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Keeping Track of People with Status

It’s been almost a year since my family moved, meaning that my husband now has an hour commute to and from work. He was getting tired of me texting him asking if he had left yet or where he was on his route home. He found the app Status that automated the process of letting me know (and vice versa) where he was or what he was doing.

Available for both iPhones and Android devices, it lets anyone you allow to see where you are and what you are doing (according to status notifications that automat…

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Weekend Reading: Out Like a Lamb (?) Edition

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As March draws to a close, maybe you are back from your break. Maybe, you are still gearing up. Wherever you are in your academic term, we hope that the allergy gods smile, or that it finally stops snowing. Or both.

From The Chronicle of Higher Ed, a story about Trinity College in Washington D. C.: ”How an Elite Women’s College Lost Its Base and Found Its Mission.” And earlier this week, coverage of Sweet Briar continued with “Scenes from the Death of a College” and “Sweet Briar Alumnae Outline…

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Revisiting Mailbox for Managing Emails

Just over two years ago, I wrote about my early experiences with the Mailbox email application. Since then a lot has happened with Mailbox: it was acquired by Dropbox, for one, and it has released openly-available apps for iPad, iPhone, and Android Phones, as well as a beta desktop application for OS X. I’ve been using Mailbox since then—save one brief flirtation with Inbox for Gmail, which borrows many of Mailbox’s ideas and about which I may write soon—and wanted to write a brief followup.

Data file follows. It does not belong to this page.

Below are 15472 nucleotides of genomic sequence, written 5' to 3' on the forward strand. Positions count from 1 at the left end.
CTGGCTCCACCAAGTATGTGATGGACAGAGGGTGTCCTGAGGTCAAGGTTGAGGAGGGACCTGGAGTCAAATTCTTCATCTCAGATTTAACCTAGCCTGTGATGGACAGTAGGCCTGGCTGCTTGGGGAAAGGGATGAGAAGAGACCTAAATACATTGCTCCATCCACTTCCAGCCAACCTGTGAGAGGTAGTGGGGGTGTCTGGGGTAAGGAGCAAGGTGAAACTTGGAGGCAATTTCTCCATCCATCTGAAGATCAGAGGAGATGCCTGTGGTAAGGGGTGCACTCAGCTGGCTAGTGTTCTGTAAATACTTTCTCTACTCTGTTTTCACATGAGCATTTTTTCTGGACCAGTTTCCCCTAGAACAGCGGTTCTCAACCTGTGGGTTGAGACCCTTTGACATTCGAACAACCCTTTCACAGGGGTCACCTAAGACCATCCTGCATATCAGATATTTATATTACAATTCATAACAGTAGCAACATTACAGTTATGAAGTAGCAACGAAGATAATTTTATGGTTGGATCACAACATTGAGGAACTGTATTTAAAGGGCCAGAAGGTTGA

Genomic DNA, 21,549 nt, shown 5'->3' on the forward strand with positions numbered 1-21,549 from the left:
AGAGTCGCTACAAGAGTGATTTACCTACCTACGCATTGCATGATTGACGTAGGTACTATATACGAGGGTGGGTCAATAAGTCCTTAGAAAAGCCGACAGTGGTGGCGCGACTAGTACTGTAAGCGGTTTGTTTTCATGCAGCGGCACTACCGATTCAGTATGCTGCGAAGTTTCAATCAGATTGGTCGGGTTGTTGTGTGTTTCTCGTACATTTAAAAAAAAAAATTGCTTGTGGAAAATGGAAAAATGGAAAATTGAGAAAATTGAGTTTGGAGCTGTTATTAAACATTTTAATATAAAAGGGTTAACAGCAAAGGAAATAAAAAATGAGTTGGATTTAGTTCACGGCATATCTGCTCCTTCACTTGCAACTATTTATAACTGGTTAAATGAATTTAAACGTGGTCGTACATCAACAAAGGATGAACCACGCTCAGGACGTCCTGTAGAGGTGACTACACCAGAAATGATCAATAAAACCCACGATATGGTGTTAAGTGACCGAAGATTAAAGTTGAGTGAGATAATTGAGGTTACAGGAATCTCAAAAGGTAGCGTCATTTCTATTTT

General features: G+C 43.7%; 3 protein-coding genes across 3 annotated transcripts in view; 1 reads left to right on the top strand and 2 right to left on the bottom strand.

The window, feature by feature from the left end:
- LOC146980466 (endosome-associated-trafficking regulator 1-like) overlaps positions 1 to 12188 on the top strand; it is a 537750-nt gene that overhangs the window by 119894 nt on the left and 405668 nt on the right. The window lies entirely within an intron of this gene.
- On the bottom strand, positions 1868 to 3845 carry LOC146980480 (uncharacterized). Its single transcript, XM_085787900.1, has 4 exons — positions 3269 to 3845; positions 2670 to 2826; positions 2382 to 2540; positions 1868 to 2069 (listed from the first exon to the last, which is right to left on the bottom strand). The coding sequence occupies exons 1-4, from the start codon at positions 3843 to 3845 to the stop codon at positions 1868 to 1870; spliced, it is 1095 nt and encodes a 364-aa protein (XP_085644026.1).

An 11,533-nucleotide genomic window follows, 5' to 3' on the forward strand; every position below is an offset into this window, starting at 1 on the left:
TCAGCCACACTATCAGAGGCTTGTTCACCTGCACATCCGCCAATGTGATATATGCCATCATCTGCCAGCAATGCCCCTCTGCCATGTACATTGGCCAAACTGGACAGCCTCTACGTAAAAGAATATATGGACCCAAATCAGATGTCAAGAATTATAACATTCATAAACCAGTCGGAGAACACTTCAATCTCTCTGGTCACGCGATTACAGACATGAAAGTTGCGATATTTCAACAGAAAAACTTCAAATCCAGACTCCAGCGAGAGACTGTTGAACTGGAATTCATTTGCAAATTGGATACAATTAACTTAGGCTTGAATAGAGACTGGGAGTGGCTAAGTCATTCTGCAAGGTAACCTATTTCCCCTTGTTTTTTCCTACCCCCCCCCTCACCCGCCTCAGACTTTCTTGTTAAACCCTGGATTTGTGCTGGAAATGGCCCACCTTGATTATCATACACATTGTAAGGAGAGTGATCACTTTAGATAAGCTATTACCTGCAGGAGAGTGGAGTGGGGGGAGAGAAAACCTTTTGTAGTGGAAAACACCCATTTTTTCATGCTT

Fi…

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How to Introduce a Young Scholar to Twitter

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[Maha Bali is Associate Professor of Practice at the Center for Learning and Teaching at the American University in Cairo, Egypt. Her primary role is a faculty developer but she also teaches educational game design to undergrads and ed tech to in-service teachers. She is a co-facilitator of edcontexts.org and columnist at Hybrid Pedagogy. She blogs at http://blog.mahabali.me and tweets @bali_maha--@JBJ]

I’ve learned from years of trying that nobody “gets” Twitter when you talk to them about it…

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From the Archives: Mid-Semester

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Because academic calendars vary so widely, some readers are coming back from spring break now, while others are enjoying a few days away from regular schedules. Some readers are wrapping up winter quarters or have started spring terms; others are somewhere in the middle of a spring semester.

The middle of an academic term can be a tricky time: the first flush of student and instructor enthusiasm for a particular topic or course may have waned a little. Students are feeling the burden of multipl…